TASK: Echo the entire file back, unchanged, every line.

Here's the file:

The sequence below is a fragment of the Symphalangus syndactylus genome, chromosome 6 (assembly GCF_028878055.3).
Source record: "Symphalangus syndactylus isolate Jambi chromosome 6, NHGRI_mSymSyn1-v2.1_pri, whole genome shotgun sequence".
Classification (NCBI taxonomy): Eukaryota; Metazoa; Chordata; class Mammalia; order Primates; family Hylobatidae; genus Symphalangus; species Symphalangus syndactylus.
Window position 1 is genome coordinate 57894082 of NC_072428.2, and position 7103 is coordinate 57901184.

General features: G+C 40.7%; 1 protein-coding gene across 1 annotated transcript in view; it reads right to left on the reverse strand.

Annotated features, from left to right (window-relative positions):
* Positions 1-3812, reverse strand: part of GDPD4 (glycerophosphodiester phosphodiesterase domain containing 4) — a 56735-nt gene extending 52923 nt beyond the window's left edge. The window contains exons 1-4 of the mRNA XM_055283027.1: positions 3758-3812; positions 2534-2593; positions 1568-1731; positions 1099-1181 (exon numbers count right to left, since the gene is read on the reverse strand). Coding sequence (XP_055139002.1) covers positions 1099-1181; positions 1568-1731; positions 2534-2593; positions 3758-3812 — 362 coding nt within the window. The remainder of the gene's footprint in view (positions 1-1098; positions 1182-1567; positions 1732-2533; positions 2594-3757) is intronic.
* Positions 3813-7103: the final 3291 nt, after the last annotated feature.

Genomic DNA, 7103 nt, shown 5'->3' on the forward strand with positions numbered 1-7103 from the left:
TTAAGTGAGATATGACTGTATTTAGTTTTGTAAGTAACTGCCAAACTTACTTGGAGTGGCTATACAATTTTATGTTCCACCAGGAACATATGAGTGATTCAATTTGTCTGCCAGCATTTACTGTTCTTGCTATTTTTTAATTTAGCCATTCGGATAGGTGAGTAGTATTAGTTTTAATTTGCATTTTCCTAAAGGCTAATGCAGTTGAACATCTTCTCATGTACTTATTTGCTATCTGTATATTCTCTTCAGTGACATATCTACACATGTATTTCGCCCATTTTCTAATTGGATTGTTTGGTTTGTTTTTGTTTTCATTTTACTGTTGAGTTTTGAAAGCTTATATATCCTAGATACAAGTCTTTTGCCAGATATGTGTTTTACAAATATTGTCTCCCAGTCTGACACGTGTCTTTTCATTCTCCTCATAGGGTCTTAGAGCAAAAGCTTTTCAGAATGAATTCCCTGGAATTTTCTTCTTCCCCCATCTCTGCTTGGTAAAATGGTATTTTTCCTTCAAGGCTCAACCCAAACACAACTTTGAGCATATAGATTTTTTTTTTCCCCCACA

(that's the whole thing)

The sequence below is a fragment of the Symphalangus syndactylus genome, chromosome 6 (assembly GCF_028878055.3).
Source record: "Symphalangus syndactylus isolate Jambi chromosome 6, NHGRI_mSymSyn1-v2.1_pri, whole genome shotgun sequence".
Classification (NCBI taxonomy): Eukaryota; Metazoa; Chordata; class Mammalia; order Primates; family Hylobatidae; genus Symphalangus; species Symphalangus syndactylus.
Window position 1 is genome coordinate 57894082 of NC_072428.2, and position 7103 is coordinate 57901184.

General features: G+C 40.7%; 1 protein-coding gene across 1 annotated transcript in view; it reads right to left on the reverse strand.

Annotated features, from left to right (window-relative positions):
* Positions 1-3812, reverse strand: part of GDPD4 (glycerophosphodiester phosphodiesterase domain containing 4) — a 56735-nt gene extending 52923 nt beyond the window's left edge. The window contains exons 1-4 of the mRNA XM_055283027.1: positions 3758-3812; positions 2534-2593; positions 1568-1731; positions 1099-1181 (exon numbers count right to left, since the gene is read on the reverse strand). Coding sequence (XP_055139002.1) covers positions 1099-1181; positions 1568-1731; positions 2534-2593; positions 3758-3812 — 362 coding nt within the window. The remainder of the gene's footprint in view (positions 1-1098; positions 1182-1567; positions 1732-2533; positions 2594-3757) is intronic.
* Positions 3813-7103: the final 3291 nt, after the last annotated feature.

Genomic DNA, 7103 nt, shown 5'->3' on the forward strand with positions numbered 1-7103 from the left:
TTAAGTGAGATATGACTGTATTTAGTTTTGTAAGTAACTGCCAAACTTACTTGGAGTGGCTATACAATTTTATGTTCCACCAGGAACATATGAGTGATTCAATTTGTCTGCCAGCATTTACTGTTCTTGCTATTTTTTAATTTAGCCATTCGGATAGGTGAGTAGTATTAGTTTTAATTTGCATTTTCCTAAAGGCTAATGCAGTTGAACATCTTCTCATGTACTTATTTGCTATCTGTATATTCTCTTCAGTGACATATCTACACATGTATTTCGCCCATTTTCTAATTGGATTGTTTGGTTTGTTTTTGTTTTCATTTTACTGTTGAGTTTTGAAAGCTTATATATCCTAGATACAAGTCTTTTGCCAGATATGTGTTTTACAAATATTGTCTCCCAGTCTGACACGTGTCTTTTCATTCTCCTCATAGGGTCTTAGAGCAAAAGCTTTTCAGAATGAATTCCCTGGAATTTTCTTCTTCCCCCATCTCTGCTTGGTAAAATGGTATTTTTCCTTCAAGGCTCAACCCAAACACAACTTTGAGCATATAGATTTTTTTTTTCCCCCACA